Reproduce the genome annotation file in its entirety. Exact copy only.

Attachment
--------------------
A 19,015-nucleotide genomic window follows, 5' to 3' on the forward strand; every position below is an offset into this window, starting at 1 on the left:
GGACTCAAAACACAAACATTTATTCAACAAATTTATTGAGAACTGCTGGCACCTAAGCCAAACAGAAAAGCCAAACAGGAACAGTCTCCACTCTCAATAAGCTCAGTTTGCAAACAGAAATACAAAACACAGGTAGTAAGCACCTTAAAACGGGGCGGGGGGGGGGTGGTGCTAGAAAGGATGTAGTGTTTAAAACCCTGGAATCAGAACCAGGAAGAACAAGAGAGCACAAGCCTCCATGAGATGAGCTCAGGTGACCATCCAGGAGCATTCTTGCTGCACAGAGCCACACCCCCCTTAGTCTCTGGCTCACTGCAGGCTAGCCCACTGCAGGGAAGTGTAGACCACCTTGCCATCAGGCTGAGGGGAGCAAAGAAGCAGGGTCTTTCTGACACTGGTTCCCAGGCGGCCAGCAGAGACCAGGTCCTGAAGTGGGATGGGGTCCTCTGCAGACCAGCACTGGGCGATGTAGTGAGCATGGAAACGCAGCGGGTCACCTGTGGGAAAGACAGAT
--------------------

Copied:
A 19,015-nucleotide genomic window follows, 5' to 3' on the forward strand; every position below is an offset into this window, starting at 1 on the left:
GGACTCAAAACACAAACATTTATTCAACAAATTTATTGAGAACTGCTGGCACCTAAGCCAAACAGAAAAGCCAAACAGGAACAGTCTCCACTCTCAATAAGCTCAGTTTGCAAACAGAAATACAAAACACAGGTAGTAAGCACCTTAAAACGGGGCGGGGGGGGGGTGGTGCTAGAAAGGATGTAGTGTTTAAAACCCTGGAATCAGAACCAGGAAGAACAAGAGAGCACAAGCCTCCATGAGATGAGCTCAGGTGACCATCCAGGAGCATTCTTGCTGCACAGAGCCACACCCCCCTTAGTCTCTGGCTCACTGCAGGCTAGCCCACTGCAGGGAAGTGTAGACCACCTTGCCATCAGGCTGAGGGGAGCAAAGAAGCAGGGTCTTTCTGACACTGGTTCCCAGGCGGCCAGCAGAGACCAGGTCCTGAAGTGGGATGGGGTCCTCTGCAGACCAGCACTGGGCGATGTAGTGAGCATGGAAACGCAGCGGGTCACCTGTGGGAAAGACAGAT